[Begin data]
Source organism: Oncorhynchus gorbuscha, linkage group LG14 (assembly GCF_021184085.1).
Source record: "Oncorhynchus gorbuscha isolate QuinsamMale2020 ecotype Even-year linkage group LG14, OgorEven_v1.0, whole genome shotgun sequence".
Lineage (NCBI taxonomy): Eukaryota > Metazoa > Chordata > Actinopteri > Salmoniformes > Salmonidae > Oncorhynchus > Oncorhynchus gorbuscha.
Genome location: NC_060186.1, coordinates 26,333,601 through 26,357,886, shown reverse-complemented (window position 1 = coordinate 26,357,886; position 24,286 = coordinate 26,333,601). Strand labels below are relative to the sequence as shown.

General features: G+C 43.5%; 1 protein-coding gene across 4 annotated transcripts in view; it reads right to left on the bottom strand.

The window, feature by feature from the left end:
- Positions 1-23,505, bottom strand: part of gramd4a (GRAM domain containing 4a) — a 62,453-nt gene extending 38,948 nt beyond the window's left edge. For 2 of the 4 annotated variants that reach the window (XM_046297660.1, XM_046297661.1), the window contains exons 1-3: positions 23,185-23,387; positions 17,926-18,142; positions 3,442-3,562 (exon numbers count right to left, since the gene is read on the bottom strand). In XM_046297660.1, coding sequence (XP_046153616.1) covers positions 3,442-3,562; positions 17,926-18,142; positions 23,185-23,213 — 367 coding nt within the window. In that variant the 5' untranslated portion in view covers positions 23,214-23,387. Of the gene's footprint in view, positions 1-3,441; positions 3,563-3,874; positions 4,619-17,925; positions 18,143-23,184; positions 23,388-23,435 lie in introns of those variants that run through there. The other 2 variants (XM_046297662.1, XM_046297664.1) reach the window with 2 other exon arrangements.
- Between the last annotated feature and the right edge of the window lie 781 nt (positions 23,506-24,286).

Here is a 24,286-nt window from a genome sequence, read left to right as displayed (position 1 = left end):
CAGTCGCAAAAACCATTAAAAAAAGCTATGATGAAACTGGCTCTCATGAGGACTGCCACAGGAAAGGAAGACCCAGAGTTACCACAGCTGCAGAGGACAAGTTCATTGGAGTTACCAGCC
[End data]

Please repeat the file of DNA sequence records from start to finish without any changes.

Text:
Source organism: Oncorhynchus gorbuscha, linkage group LG14 (assembly GCF_021184085.1).
Source record: "Oncorhynchus gorbuscha isolate QuinsamMale2020 ecotype Even-year linkage group LG14, OgorEven_v1.0, whole genome shotgun sequence".
Lineage (NCBI taxonomy): Eukaryota > Metazoa > Chordata > Actinopteri > Salmoniformes > Salmonidae > Oncorhynchus > Oncorhynchus gorbuscha.
Genome location: NC_060186.1, coordinates 26,333,601 through 26,357,886, shown reverse-complemented (window position 1 = coordinate 26,357,886; position 24,286 = coordinate 26,333,601). Strand labels below are relative to the sequence as shown.

General features: G+C 43.5%; 1 protein-coding gene across 4 annotated transcripts in view; it reads right to left on the bottom strand.

The window, feature by feature from the left end:
- Positions 1-23,505, bottom strand: part of gramd4a (GRAM domain containing 4a) — a 62,453-nt gene extending 38,948 nt beyond the window's left edge. For 2 of the 4 annotated variants that reach the window (XM_046297660.1, XM_046297661.1), the window contains exons 1-3: positions 23,185-23,387; positions 17,926-18,142; positions 3,442-3,562 (exon numbers count right to left, since the gene is read on the bottom strand). In XM_046297660.1, coding sequence (XP_046153616.1) covers positions 3,442-3,562; positions 17,926-18,142; positions 23,185-23,213 — 367 coding nt within the window. In that variant the 5' untranslated portion in view covers positions 23,214-23,387. Of the gene's footprint in view, positions 1-3,441; positions 3,563-3,874; positions 4,619-17,925; positions 18,143-23,184; positions 23,388-23,435 lie in introns of those variants that run through there. The other 2 variants (XM_046297662.1, XM_046297664.1) reach the window with 2 other exon arrangements.
- Between the last annotated feature and the right edge of the window lie 781 nt (positions 23,506-24,286).

Here is a 24,286-nt window from a genome sequence, read left to right as displayed (position 1 = left end):
CAGTCGCAAAAACCATTAAAAAAAGCTATGATGAAACTGGCTCTCATGAGGACTGCCACAGGAAAGGAAGACCCAGAGTTACCACAGCTGCAGAGGACAAGTTCATTGGAGTTACCAGCC